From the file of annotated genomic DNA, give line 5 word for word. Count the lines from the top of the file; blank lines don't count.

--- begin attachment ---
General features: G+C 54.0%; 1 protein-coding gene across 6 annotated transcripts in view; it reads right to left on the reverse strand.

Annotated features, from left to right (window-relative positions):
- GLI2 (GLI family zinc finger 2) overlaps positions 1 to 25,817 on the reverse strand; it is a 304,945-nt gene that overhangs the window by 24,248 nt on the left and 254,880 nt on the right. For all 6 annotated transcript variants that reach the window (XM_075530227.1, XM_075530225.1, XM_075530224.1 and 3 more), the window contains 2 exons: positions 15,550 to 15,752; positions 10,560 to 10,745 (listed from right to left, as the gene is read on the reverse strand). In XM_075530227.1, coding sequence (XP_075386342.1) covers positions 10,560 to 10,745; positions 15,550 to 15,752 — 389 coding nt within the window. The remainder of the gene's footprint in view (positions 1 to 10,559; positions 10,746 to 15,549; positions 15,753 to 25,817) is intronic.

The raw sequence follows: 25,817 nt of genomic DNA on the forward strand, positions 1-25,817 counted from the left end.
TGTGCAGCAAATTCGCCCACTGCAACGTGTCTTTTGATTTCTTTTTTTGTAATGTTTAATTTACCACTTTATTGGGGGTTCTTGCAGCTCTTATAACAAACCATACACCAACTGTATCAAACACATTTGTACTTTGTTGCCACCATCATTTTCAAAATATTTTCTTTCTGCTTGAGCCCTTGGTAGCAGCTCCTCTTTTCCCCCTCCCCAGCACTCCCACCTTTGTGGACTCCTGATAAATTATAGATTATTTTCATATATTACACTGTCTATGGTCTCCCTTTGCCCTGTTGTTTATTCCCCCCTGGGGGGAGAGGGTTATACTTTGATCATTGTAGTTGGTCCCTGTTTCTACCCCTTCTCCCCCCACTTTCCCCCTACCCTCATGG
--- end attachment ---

TGTGCAGCAAATTCGCCCACTGCAACGTGTCTTTTGATTTCTTTTTTTGTAATGTTTAATTTACCACTTTATTGGGGGTTCTTGCAGCTCTTATAACAAACCATACACCAACTGTATCAAACACATTTGTACTTTGTTGCCACCATCATTTTCAAAATATTTTCTTTCTGCTTGAGCCCTTGGTAGCAGCTCCTCTTTTCCCCCTCCCCAGCACTCCCACCTTTGTGGACTCCTGATAAATTATAGATTATTTTCATATATTACACTGTCTATGGTCTCCCTTTGCCCTGTTGTTTATTCCCCCCTGGGGGGAGAGGGTTATACTTTGATCATTGTAGTTGGTCCCTGTTTCTACCCCTTCTCCCCCCACTTTCCCCCTACCCTCATGG